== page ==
Thanks! You’re a lifesaver!
A friend gives you a lift, loans you her notes, shares his jacket with you, and you can’t appreciate it enough. Or maybe you’re the lifesaver, the one who’s always lending a hand or doing the right thing. Thanks! Just remember, though, as in the new book “Dirt” by Denise Gosliner Orenstein, the life you save may save yours.
Ever since her mother died and her father had taken to drinking his special cider all night, eleven-year-old Yonder hadn’t said one word. Why bother? Nobody listened anyway. Nah, she’d just be invisible and that was mostly okay.
It was not okay when bullies like Heywood Prune tormented her, though, which was often. Teachers at Robert Frost Middle School were never around when that happened, except when Yonder tried to defend herself. That was what got her expelled the afternoon she met Dirt.
She’d been sent home from school that day, and was sitting on the crooked steps of the shack she called home when the filthy, one-eyed pony walked up to her. He smelled bad and he was fat. Yonder knew exactly who he belonged to: old Miss Enid, who treated the animal badly, which was probably why the pony hung around Yonder’s house. It took two days for Yonder to befriend him, and to name him for the very thing he seemed to love.
Oh, but Dirt loved Yonder, too. More than her father, more than her teachers, more than the social workers who came around when she didn’t go to school. He seemed to understand what she was thinking. He was her only friend, so when she found out that Enid was trying to sell Dirt for horsemeat, Yonder knew she had to act fast. She hid him in the only place she knew he’d be safe: her house.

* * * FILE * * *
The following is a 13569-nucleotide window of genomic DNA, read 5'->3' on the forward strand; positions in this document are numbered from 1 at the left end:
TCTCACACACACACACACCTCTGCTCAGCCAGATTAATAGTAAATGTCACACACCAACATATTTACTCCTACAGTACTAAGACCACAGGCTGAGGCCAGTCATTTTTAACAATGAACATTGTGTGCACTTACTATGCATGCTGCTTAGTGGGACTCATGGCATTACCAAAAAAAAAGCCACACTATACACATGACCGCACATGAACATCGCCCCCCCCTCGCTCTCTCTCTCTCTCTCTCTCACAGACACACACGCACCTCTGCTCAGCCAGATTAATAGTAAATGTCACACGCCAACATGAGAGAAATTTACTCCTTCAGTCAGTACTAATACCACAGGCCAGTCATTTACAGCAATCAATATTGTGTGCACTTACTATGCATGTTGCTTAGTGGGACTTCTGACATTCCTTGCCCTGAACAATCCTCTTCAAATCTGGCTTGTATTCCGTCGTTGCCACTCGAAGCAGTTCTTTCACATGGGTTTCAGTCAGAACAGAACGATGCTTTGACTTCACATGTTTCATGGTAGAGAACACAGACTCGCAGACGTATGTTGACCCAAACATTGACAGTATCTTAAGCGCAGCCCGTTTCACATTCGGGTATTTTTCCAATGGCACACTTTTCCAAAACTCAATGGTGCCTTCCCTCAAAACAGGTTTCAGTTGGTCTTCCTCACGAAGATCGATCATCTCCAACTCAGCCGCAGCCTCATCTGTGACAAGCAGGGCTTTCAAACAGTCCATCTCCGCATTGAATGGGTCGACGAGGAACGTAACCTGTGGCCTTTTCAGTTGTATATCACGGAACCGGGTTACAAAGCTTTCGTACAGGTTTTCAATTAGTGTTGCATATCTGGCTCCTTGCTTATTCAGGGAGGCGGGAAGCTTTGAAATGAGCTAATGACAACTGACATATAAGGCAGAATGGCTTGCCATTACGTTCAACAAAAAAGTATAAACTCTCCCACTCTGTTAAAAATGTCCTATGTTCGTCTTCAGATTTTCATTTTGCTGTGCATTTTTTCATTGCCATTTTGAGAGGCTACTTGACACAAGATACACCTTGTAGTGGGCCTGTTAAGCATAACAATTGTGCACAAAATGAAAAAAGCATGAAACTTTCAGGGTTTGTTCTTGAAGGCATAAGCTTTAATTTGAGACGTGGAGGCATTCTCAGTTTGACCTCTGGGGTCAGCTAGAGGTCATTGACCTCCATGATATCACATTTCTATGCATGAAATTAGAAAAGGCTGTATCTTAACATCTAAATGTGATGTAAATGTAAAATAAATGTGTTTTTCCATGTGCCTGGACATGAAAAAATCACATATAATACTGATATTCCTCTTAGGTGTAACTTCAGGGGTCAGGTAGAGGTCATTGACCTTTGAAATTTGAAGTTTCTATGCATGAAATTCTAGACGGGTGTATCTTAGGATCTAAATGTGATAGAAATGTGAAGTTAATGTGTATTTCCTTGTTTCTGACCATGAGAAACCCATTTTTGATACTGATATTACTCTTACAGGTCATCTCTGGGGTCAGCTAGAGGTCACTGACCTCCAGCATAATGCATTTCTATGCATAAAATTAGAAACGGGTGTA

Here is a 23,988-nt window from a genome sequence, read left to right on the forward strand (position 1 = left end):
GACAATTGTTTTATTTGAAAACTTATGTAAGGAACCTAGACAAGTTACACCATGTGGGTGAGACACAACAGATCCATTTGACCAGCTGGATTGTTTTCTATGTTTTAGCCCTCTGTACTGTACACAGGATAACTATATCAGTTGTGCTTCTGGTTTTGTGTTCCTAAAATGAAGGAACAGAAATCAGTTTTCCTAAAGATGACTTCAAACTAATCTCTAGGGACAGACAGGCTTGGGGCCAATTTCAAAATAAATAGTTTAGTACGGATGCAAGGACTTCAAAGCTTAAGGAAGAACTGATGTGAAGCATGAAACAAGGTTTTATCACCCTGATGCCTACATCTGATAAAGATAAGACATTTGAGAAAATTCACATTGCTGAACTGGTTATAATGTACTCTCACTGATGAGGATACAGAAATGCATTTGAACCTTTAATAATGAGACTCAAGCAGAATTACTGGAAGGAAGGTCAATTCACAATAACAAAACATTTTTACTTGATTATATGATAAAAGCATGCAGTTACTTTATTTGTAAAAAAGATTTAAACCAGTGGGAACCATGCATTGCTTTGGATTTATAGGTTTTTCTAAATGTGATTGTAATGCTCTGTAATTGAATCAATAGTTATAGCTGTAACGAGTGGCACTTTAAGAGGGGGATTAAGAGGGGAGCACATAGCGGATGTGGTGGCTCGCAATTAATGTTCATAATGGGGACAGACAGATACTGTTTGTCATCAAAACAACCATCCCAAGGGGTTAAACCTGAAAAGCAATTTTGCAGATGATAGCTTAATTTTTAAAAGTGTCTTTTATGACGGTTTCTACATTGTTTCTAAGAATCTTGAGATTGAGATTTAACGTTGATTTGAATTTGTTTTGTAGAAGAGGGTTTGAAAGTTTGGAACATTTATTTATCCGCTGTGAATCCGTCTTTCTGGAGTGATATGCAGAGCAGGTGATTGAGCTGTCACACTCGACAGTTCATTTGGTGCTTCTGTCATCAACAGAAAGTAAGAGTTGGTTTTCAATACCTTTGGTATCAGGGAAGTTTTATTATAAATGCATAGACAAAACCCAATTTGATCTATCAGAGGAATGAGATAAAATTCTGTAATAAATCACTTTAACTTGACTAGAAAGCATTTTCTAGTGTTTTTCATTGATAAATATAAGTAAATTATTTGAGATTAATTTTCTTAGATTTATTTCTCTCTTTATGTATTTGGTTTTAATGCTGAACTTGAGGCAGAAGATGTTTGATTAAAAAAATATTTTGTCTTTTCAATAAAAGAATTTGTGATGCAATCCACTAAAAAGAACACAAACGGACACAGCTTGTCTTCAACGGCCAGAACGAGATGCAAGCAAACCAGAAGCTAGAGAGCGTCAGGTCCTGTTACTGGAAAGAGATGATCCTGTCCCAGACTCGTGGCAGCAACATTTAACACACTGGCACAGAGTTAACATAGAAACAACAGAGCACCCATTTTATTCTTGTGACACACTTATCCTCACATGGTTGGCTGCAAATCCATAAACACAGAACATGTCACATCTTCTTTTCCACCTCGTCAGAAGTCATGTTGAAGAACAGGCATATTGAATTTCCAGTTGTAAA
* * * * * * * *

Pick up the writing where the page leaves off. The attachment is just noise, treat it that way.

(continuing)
But you can’t hide a 300-pound pony in a house forever, especially when the school is looking for you, and when Social Services wants to talk to your dad.
And especially when the pony’s real owner wants her pony back…
Let’s start here: your horse-crazy 8-to-14-year-old wants this book. She might not know it now, but she does. And “Dirt” will gallop right into her heart.
Truly, the only thing to say about a pony that chooses his girl is that its every horse-wanting child’s dream. Dirt does that, and though he’s the comic relief in this book, he’s not a caricature; author Denise Gosliner Orenstein makes him authentic enough.
Then, despite a lack of voice and a bit of naïveté, Yonder is a wonderful coming-of-age heroine. Nothing escapes her; she’s sharp-minded about the grown-ups around her, teachers she has, and friends she doesn’t. And on that note, this book about friendship, responsibility, devotion, and love is thrilling, gut-wrenching (but not too much), and perfect for horsey girls.
But don’t let that stop you. Yes, you can enjoy this book, too – in fact, read it, laugh and cry, then share “Dirt” with your horse lover. It’s a book you’ll both savor.